Hazard Classifications

Statement on Borate Hazard Classifications

This statement applies to the following products produced by U.S. Borax:

  • Borax Decahydrate NF
  • Borax Decahydrate SQ
  • Optibor® HP
  • Optibor NF
  • Optibor SP
  • Optibor SQ

The products listed above are produced and packed at our Borax Français operation and the classification complies with the EU CLP mandatory classification for boric acid and sodium borates. In the EU, GHS was implemented under the European Union’s Classification, Labeling and Packaging (CLP) regulation in 2009. Under CLP, certain substances are assigned mandatory classifications by the European Commission in which cases self-classification is not allowed. Some borates—specifically boric acid, boric oxide, and the sodium tetraborates—were assigned a classification by EU regulatory authorities as toxic to reproduction category 1B. We and the rest of the borate industry disagree with this classification and made a concerted effort to have it changed to category 2 without success. However, the Safety Data Sheets and labels for these products comply with the EU CLP regardless of their ship-to country.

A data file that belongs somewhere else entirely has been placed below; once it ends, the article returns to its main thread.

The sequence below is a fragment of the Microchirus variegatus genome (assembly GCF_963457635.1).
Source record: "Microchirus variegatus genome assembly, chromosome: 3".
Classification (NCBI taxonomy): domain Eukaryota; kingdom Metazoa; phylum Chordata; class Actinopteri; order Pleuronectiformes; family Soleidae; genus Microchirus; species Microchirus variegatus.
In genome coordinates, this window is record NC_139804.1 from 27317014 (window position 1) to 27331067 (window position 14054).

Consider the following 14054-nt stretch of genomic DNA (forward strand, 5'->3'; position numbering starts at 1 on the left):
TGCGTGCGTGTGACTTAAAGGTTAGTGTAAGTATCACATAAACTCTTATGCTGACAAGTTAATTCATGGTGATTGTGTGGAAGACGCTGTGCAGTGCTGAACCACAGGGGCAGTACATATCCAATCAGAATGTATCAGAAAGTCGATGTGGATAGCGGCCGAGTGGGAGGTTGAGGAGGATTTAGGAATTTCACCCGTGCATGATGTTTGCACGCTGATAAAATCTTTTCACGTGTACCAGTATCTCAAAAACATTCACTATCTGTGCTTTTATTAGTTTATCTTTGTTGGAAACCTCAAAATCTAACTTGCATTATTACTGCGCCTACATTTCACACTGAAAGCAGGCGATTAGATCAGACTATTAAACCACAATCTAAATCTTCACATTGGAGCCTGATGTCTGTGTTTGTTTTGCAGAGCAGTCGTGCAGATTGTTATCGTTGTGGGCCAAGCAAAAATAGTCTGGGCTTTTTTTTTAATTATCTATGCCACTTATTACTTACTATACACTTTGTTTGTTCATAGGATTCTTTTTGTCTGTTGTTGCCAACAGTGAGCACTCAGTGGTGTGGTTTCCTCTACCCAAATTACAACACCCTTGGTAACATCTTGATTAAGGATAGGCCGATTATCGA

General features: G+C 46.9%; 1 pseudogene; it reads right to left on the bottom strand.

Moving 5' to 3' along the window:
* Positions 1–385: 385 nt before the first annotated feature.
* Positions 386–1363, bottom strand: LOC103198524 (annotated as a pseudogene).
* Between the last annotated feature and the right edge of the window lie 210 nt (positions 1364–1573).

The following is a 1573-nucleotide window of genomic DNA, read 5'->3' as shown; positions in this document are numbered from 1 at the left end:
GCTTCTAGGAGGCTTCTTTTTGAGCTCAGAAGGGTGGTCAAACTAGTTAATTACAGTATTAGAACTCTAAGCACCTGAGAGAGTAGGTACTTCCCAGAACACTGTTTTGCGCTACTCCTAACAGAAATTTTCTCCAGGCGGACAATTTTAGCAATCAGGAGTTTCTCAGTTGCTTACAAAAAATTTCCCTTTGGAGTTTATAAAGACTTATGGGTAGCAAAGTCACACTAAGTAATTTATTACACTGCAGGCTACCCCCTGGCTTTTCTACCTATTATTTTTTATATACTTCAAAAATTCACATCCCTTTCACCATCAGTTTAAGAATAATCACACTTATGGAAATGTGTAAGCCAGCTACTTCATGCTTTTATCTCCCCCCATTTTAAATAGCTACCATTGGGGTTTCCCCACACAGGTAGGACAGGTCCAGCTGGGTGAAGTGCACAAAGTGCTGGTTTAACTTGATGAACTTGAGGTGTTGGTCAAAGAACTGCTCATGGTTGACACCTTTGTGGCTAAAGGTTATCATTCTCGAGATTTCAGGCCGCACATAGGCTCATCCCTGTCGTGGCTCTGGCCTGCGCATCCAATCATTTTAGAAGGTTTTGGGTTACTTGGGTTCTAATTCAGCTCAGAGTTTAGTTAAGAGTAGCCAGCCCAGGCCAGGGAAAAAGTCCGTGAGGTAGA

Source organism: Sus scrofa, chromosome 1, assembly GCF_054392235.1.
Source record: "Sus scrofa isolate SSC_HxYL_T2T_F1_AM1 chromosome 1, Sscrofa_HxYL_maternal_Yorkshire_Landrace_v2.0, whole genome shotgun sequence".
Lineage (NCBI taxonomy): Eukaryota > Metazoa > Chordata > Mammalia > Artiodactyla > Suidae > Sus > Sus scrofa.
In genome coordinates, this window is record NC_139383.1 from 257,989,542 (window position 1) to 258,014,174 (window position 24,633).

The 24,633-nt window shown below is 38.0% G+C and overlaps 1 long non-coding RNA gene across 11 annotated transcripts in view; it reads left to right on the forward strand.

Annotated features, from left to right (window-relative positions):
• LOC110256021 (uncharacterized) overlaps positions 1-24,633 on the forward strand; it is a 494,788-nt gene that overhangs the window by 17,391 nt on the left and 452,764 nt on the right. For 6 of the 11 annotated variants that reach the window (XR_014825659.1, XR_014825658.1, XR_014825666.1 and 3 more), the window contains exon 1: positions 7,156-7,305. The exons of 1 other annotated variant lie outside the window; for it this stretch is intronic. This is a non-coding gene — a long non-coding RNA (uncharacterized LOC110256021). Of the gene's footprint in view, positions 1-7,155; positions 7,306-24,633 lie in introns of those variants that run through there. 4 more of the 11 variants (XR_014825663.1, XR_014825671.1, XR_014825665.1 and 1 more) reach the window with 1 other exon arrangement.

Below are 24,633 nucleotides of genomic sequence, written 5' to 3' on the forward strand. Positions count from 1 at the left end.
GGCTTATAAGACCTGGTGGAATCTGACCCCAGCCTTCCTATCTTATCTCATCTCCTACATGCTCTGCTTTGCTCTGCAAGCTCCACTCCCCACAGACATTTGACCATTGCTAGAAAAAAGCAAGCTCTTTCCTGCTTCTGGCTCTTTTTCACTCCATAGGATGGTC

Borax Decahydrate and Optibor industrial grade products (ie, Borax Decahydrate TG/TP, Optibor TG/TP) produced and packed in the USA have been GHS self-classified as toxic to reproduction Category 2 in the Americas and Asia-Pacific regions which we believe is the appropriate hazard classification warranted by the data. The exceptions are China where boric acid has a mandatory Cat 1B classification and South Korea authorities assigned a mandatory Cat 1B classification for boric oxide.

Rio Tinto Borates Trade Name     EU CLP Classification
Optibor HP
Optibor NF
Optibor SP
Optibor SQ
Repro 1B DANGER
May damage fertility. May damage the unborn child.
Borax Decahydrate NF
Borax Decahydrate SQ
Repro 1B DANGER
May damage fertility. May damage the unborn child.
Causes serious eye irritation.

Borates have a long track record of being safe when used as directed, but GHS and CLP classification criteria are based on potential hazards. The hazard information that is printed on U.S. Borax packaging differs in North America and Asia vs the EU, but the products are not different—borates remain safe for people and the planet under conditions of normal handling and use, and most people’s greatest exposure to borates is through a healthy diet.
 

Resources

 

September 2019

U.S. Borax, part of Rio Tinto, is a global leader in the supply and science of borates—naturally-occurring minerals containing boron and other elements. We are 1,000 people serving 500 customers with more than 1,700 delivery locations globally. We supply 30% of the world’s need for refined borates from our world-class mine in Boron, California, about 100 miles east of Los Angeles.  Learn more about Rio Tinto

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